A SECTION of the teachers who were assigned paper marking work of the
recently concluded Advanced Level examination, have kept away from that
work causing a delay in the release of examination results, the
re-opening of some schools for the third term and anxiety among the
students awaiting the exam results in planning their future higher
studies or vocational training.
The reason for this boycott is said to be the delay in correcting a
salary anomaly affecting them which is reportedly receiving the
attention of the authorities concerned.
Salary anomalies cannot be rectified in a hurry, however much the
trade unions would like to have them expedited. It is a matter to be
considered in all its perspectives, paradigms and implications by a
competent salary review committee.
Otherwise any salary adjustments allowed by way of relief would lead
to further implications and anomalies. The Cabinet of Ministers may not
have the time nor the competence, to undertake such an exhaustive study
on these demands.
There is always more than that meets the eye in this type of demand
which is probably why the trade unions are trying to hustle the
authorities pressing for a decision by a given date, even launching
strikes at crucial times like the present instance.
Trade unions are aware that any salary increases given are noramly
not withdrawn, even if they were found later to be unreasonable or not
feasible. At least there are no precedents of such roll-backs.
The purported salary dispute of the striking teachers in the present
instance, is with the Department of Education, and the Commissioner of
Examinations has nothing to do with it.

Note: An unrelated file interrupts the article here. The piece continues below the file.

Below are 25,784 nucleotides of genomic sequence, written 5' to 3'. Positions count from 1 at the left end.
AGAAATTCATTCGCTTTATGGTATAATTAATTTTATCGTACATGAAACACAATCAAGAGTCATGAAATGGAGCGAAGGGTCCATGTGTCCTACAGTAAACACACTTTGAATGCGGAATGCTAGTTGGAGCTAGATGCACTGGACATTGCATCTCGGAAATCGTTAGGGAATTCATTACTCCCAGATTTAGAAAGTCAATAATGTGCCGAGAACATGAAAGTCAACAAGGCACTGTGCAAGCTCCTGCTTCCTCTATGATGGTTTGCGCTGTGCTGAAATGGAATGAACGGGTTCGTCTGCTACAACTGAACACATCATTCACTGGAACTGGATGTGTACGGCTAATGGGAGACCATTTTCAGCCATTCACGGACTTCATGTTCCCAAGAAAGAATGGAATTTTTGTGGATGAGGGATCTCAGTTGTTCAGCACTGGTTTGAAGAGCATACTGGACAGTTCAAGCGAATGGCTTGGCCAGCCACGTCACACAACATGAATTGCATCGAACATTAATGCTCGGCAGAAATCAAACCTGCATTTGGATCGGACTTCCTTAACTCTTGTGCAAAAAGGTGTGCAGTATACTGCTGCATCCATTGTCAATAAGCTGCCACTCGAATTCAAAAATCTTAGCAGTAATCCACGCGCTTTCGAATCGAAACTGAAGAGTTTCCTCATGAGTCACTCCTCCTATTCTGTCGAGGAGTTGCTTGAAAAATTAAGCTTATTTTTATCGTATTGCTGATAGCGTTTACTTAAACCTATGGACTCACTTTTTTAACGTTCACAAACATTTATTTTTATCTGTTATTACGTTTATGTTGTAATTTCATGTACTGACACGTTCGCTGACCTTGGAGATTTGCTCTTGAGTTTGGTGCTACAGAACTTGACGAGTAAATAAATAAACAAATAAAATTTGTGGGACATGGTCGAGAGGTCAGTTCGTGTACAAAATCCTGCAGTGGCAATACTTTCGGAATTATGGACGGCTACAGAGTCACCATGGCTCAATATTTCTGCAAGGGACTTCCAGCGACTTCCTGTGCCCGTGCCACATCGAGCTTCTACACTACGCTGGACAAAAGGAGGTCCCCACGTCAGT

Those teachers who were assigned paper marking work were strictly
speaking on a sort of contract with the Commissioner who has agreed to
pay them a certain rate on satisfactory completion of the assignment.
That certainly must have been the intention behind those letters of
assignment issued to them.
As such, the Commissioner must apart from black-listing those who
have kept away from their assigned work, also look into the possibility
of legal action against those who have kept away in contravention of
their implied agreements.
The leaders of those Trade Unions who incited those teachers to
boycott this work should also be charged jointly and severelly.
It is good news that one student has taken this matter to the Supreme
Court on the grounds of violation of his fundamental rights. This is a
good trend. The affected parties and the public must not take this type
of trade union action lying-down; people have had enough of this
Time has come to assert our rights too. I hope that some public
interest groups would take up these matters whenever any irresponsible
trade union action causes inconvenience to the public.
Whatever the outcome of this present TU action is going to be, one
can be sure that it would not be the last of the strikes by teachers. It
would be a matter of time before another boycott or strike is launched,
may be when the next public examination is around.
The Commissioner must therefore put in place alternative arrangements
to conduct public examinations without disruption and on schedule and
without totally dependent on the teachers or their pleasure.
For instance, the services of the retired teachers can be drafted for
the purposes. It would also give these the satisfaction that they are of
some service to the student population and the training and the
experience they have gained through long years of service are not wasted
in retirement. Please don’t think that a person is all decrepit, senile
and done for when he retires at sixty.
He has at least another ten years of working-life before him. This is
borne out by the fact that most Government servants who retire, easily
find employment in private institutions and NGOs etc.
The Government must also follow suit and avail of the services of its
retired employees on temporary and seasonal works like with examinations
P. G. A. HENRY -
THE Employees Trust Fund was formed on March 1, 1981 and employers
were requested to contribute three per cent of the employees’ income.
It is the duty of the business establishments to ensure that the
contributions towards the Trust Fund Department are made with proper
returns submitted on time.
It is also the duty of the Trust Fund Board to ensure that all
employers comply with this requirement. Regrettably, I understand that